Published Apr 19, 2022

Farming to Engage People and Land

By Tamsyn Jones

For over 25 years, Jan Libbey and Tim Landgraf have helped lead and grow the local foods movement in north-central Iowa.

When lifetime PFI members Jan Libbey and Tim Landgraf started their diversified vegetable farm near Kanawha, Iowa, in the mid-1990s, they had no idea they’d become part of the leading edge of Iowa’s nascent local foods movement. Their goal was to make a positive contribution to agriculture in their community, and to connect people to land, food and each other.

Leaders and “Compassionate Activists”

Libbey Landgraf FD (53) jan tim

Jan and Tim pose by their PFI on-farm research sign. The sign’s logo, which dates to PFI’s early days, reveals the couple’s long-time membership status.

More than 20 years later, the couple has been instrumental in efforts to strengthen north-central Iowa’s regional food system through their farm, One Step at a Time Gardens, and their ongoing work to push the local foods conversation, raise the profile of local farms and connect more people to locally raised food.

“Getting into farming,” Jan says, “was an opportunity for Tim and I to put our skills together and make an impact on rural economic development.”

Today, One Step at a Time Gardens is a 132-acre diversified farm comprising cash-rented row crop land, vegetable fields, fruit and tree plantings and extensive habitat plantings, restored prairie and wetlands. For over 20 years, Jan and Tim operated a community supported agriculture operation that, at its peak, supplied fresh produce to 150 families in north-central Iowa and Des Moines.

In 2011, Jan helped to found Healthy Harvest of North Iowa, which connects and educates in support of the local food system. In 2014, a Healthy Harvest of North Iowa project launched North Iowa Fresh, which grew into a regional food hub. And though retired from farming, Jan is currently working with the Iowa Food Systems Coalition to craft a statewide plan for Iowa’s local and regional food systems.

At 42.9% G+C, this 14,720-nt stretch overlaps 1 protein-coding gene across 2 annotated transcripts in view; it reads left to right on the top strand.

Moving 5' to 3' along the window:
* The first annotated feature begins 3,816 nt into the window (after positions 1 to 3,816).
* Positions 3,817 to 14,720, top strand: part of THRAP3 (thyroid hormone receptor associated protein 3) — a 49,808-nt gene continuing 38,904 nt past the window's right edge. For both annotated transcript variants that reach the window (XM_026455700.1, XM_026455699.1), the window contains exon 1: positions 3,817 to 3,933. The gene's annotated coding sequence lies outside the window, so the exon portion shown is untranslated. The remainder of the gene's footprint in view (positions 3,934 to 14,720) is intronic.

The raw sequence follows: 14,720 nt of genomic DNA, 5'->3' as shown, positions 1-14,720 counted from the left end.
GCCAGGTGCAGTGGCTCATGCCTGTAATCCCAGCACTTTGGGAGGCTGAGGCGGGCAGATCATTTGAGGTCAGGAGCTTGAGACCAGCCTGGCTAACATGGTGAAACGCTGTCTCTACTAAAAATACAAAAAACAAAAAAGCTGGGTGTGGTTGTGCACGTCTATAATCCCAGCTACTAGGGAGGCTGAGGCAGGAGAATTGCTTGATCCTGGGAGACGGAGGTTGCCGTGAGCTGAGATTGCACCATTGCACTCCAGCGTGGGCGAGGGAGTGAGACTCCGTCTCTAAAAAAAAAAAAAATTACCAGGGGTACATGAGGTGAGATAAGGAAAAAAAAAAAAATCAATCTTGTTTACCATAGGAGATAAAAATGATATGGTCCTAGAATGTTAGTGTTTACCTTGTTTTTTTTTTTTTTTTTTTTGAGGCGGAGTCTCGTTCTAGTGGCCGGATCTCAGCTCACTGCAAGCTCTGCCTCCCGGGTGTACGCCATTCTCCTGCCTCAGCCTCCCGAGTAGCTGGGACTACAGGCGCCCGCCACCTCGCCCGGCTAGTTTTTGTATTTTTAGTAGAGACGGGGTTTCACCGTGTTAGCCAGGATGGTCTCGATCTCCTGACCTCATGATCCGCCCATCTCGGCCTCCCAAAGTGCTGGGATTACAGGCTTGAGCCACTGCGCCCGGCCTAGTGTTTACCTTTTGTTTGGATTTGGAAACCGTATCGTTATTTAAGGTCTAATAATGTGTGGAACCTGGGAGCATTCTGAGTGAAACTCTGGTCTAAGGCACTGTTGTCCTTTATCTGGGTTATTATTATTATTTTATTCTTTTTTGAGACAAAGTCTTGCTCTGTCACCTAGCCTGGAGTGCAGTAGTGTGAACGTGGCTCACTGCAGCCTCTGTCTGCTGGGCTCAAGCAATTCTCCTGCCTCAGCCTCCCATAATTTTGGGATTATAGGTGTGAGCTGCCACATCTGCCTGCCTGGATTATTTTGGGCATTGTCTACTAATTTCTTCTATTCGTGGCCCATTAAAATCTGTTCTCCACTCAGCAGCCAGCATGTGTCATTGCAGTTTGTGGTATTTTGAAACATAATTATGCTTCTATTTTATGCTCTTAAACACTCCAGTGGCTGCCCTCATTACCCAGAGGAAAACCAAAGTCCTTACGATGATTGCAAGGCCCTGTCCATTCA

Jan and Tim have shown leadership in other ways too. They have conducted on-farm research with PFI and others; shared their knowledge at PFI field days and mentored numerous beginning and aspiring farmers. From 2006-2014, Tim served on Practical Farmers’ board of directors, including as board president, and both Jan and Tim have served on various committees for PFI.

Getting into farming was a way for Tim and I to put our skills together and make an impact on rural economic development. – Jan Libbey

For these efforts, Jan and Tim were honored with PFI’s 2022 Sustainable Agriculture Achievement Award, which recognizes an individual or couple that has shown exemplary commitment to sustainable agriculture, generously shared their knowledge with others and been influential in efforts to foster vibrant communities, diverse farms and healthy food. The award was presented virtually during PFI’s 2022 annual conference in Ames, Iowa.

“This award is a great honor, and we are quite humbled,” Tim says. “This award lifts up leaders that reflect the PFI vision. We think we’ve just been doing our part – so we are awed and appreciative of this recognition.”

“Jan and Tim have shown a true commitment to sustainable agriculture,” says Irene Frantzen, a lifetime member of PFI and past award recipient who, with her husband, Tom, nominated Jan and Tim for the award.

“They have been pillars in our PFI family, great mentors to others and they care deeply about the land and water, a healthy environment and people in general. They exemplify true leadership and compassionate activism.”

Finding Purpose in Positive Action

Looking back, it’s hard to imagine Iowa’s local food scene without Jan and Tim. But the couple’s journey to farming and the center of north-central Iowa’s local foods movement was not something they could have predicted. Both nature lovers at heart, they moved in 1990 to the Kanawha land they built their farm on, attracted by its natural beauty – rolling hills formed by the last glacier; proximity to East Twin Lake Wildlife Management Area, a 490-acre natural glacial lake, wetland and woodland complex; and an abundance of birds and wildlife.